Both correlation and causation are statistical terms that are often misunderstood. Understanding both of these concepts is vital before making a decision based on data.
Above is a prime example of how the use of these two concepts can go wrong. Data from the time period 2000 to 2009 for the divorce rate in Maine, and per capita consumption of margarine are almost perfectly correlated. It would be easy for someone to make the conclusion that one should cause the other, i.e. as people were no longer getting divorced in Maine, people across the country limited their consumption of margarine. This sounds like a far fetched theory, and there is most likely another reason why the consumption of margarine is decreasing, for
What is Correlation?
Correlation is defined as a measure of the linear relationship between two quantifiable variables. These variables could for example be height and weight, where the taller you are, the more you weigh (on average).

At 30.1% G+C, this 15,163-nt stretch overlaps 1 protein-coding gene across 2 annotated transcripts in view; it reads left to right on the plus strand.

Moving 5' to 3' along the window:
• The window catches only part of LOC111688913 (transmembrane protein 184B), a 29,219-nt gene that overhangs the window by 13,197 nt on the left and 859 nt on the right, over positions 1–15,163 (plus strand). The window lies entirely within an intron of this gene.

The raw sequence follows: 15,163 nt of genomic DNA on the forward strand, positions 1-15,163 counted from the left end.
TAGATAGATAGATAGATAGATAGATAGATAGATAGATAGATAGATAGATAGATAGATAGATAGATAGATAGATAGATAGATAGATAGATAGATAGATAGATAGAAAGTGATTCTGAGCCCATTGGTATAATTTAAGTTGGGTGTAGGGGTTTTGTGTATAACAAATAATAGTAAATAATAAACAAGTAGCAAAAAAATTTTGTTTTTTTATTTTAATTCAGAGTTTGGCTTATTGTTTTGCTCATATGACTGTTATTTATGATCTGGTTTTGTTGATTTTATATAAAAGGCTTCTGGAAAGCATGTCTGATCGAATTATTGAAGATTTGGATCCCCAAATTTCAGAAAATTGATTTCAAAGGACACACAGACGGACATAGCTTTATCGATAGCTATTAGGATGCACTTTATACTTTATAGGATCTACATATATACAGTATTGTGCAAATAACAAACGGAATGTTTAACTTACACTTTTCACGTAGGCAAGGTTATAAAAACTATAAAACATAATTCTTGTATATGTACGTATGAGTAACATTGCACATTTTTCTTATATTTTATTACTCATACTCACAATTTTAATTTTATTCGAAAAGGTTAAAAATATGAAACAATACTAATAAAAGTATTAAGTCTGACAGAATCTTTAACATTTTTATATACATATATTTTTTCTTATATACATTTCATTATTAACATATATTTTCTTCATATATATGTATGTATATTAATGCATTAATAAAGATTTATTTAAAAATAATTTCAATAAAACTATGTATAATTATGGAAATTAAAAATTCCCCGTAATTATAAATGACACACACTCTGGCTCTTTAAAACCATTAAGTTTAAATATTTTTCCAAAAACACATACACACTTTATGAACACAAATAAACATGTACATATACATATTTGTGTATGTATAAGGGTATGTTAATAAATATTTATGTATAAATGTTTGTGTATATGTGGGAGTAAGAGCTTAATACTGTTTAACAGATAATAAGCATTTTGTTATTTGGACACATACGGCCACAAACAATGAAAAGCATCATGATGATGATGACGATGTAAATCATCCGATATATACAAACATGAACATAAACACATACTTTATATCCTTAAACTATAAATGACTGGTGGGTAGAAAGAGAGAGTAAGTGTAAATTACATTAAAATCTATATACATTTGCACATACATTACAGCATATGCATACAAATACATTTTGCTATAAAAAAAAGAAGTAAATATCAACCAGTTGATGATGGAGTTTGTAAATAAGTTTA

There are then two types of correlations; negative and positive. A positive correlation simply means that the two variables are moving in the same direction (e.g. our height and weight example). Negative correlation implies that our variables are diverging, moving away from each other. An example of a negative correlation relationship could be air condition expenses as weather outside gets colder. You are less likely to run your air
What is Causation?
Causation, or causality, is the capacity of one variable to influence another. Causation would therefor occur when one event occurred because the first event occurred. An example that is often used;
Correlation vs Causation
Sometimes, when you find a correlation in your data, it can be difficult to tell if A caused B while other times it may be obvious. When a relationship is found, ALWAYS consider other underlying causes before drawing your conclusion on whether or not A did in fact cause B.